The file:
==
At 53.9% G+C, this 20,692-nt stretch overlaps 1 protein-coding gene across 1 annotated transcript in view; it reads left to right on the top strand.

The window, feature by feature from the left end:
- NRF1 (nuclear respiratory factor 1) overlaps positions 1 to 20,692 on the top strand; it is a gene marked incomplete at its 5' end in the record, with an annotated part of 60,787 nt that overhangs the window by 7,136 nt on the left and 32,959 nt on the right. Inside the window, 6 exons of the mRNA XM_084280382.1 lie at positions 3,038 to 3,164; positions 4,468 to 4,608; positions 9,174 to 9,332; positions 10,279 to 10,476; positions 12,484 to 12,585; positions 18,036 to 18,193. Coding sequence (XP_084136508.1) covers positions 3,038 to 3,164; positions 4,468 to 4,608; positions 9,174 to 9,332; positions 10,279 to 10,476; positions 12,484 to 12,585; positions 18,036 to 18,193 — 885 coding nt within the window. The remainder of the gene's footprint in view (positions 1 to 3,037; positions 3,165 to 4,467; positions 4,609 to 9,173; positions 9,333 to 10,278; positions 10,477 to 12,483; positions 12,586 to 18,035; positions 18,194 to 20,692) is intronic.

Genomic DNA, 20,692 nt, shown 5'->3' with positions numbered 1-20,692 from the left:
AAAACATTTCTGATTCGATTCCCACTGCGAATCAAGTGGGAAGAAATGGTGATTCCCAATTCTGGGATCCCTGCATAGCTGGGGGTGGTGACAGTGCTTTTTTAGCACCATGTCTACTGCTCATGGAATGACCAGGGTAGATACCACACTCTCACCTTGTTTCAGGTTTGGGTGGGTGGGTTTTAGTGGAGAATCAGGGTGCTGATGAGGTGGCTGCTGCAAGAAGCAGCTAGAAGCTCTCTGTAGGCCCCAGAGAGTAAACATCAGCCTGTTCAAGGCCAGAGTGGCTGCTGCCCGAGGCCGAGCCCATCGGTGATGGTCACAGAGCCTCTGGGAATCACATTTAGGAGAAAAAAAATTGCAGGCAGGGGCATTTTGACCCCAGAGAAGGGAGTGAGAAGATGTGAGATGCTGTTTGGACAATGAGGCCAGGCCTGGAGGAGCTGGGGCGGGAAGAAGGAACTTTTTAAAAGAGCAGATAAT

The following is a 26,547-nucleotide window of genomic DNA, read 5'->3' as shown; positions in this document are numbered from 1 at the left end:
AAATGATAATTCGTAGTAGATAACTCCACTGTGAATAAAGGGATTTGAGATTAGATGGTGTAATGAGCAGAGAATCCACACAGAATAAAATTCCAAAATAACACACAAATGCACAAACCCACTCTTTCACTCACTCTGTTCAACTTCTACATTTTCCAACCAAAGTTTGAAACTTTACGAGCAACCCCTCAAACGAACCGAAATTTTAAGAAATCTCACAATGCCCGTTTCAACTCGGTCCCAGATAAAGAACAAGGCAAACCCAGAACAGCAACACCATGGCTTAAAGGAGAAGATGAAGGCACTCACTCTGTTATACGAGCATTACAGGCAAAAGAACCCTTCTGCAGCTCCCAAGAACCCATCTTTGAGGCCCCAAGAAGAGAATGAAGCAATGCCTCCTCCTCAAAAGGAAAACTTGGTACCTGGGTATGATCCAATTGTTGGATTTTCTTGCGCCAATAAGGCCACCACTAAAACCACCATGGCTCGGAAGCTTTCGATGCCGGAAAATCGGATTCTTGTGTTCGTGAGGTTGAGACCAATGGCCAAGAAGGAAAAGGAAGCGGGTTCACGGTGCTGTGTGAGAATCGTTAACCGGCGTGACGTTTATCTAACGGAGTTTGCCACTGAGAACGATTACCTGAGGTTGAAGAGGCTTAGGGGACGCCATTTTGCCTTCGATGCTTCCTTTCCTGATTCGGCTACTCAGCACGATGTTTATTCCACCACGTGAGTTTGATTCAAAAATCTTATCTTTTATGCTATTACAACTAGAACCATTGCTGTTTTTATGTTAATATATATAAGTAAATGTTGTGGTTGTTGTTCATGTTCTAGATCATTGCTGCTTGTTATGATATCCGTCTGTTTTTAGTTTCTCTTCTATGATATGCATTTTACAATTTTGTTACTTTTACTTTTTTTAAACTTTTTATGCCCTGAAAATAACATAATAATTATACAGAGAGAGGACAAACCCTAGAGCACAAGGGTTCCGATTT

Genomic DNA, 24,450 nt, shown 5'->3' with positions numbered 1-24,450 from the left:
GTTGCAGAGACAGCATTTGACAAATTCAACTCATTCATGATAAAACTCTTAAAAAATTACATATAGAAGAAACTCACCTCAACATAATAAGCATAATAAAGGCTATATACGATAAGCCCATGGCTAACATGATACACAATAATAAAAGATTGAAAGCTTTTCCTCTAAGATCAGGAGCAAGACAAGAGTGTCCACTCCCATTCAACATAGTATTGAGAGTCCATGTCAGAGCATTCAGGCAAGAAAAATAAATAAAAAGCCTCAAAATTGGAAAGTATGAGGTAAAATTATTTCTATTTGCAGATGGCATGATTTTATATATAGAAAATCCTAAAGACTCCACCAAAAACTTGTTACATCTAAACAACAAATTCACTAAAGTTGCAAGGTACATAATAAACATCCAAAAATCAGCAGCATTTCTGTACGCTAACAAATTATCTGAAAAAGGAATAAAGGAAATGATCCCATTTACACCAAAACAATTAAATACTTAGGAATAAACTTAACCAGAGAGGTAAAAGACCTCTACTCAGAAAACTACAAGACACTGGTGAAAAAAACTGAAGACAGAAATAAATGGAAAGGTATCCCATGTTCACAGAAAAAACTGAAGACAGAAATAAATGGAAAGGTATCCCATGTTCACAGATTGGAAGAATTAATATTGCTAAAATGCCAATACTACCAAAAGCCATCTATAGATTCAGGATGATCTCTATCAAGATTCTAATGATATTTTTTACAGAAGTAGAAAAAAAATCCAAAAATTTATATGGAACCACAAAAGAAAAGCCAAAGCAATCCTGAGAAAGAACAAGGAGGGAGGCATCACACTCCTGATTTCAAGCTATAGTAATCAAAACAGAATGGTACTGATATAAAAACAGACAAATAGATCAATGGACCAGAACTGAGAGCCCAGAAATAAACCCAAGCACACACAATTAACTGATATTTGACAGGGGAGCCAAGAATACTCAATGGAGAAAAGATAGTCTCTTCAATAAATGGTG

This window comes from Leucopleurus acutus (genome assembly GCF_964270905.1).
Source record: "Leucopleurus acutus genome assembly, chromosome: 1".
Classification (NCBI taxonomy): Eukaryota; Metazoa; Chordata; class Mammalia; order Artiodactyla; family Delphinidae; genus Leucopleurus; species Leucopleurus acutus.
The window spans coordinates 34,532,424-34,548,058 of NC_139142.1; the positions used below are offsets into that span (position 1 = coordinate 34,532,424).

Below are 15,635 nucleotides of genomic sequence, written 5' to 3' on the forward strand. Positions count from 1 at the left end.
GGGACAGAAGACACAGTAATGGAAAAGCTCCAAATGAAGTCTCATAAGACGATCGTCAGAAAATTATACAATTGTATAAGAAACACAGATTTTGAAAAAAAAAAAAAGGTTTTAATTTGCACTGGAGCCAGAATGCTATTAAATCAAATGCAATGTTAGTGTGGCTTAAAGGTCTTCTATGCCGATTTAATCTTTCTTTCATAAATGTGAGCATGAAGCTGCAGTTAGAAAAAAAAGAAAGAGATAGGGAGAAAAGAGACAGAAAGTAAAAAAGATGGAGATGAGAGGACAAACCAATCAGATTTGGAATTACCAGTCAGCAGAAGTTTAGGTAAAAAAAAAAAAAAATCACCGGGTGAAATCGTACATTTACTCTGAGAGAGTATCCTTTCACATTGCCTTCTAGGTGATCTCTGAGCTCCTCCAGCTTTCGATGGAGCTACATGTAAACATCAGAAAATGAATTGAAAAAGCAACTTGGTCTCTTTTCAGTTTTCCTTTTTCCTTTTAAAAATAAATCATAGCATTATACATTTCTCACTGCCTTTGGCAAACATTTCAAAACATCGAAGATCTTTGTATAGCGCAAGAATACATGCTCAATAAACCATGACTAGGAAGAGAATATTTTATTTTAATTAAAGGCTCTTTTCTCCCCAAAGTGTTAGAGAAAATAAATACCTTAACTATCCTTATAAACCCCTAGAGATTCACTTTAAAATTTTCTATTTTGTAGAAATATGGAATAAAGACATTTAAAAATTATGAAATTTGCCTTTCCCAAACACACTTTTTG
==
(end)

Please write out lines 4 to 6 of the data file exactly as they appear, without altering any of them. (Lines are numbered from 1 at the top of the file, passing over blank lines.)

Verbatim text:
Genomic DNA, 20,692 nt, shown 5'->3' with positions numbered 1-20,692 from the left:
AAAACATTTCTGATTCGATTCCCACTGCGAATCAAGTGGGAAGAAATGGTGATTCCCAATTCTGGGATCCCTGCATAGCTGGGGGTGGTGACAGTGCTTTTTTAGCACCATGTCTACTGCTCATGGAATGACCAGGGTAGATACCACACTCTCACCTTGTTTCAGGTTTGGGTGGGTGGGTTTTAGTGGAGAATCAGGGTGCTGATGAGGTGGCTGCTGCAAGAAGCAGCTAGAAGCTCTCTGTAGGCCCCAGAGAGTAAACATCAGCCTGTTCAAGGCCAGAGTGGCTGCTGCCCGAGGCCGAGCCCATCGGTGATGGTCACAGAGCCTCTGGGAATCACATTTAGGAGAAAAAAAATTGCAGGCAGGGGCATTTTGACCCCAGAGAAGGGAGTGAGAAGATGTGAGATGCTGTTTGGACAATGAGGCCAGGCCTGGAGGAGCTGGGGCGGGAAGAAGGAACTTTTTAAAAGAGCAGATAAT

The following is a 26,547-nucleotide window of genomic DNA, read 5'->3' as shown; positions in this document are numbered from 1 at the left end: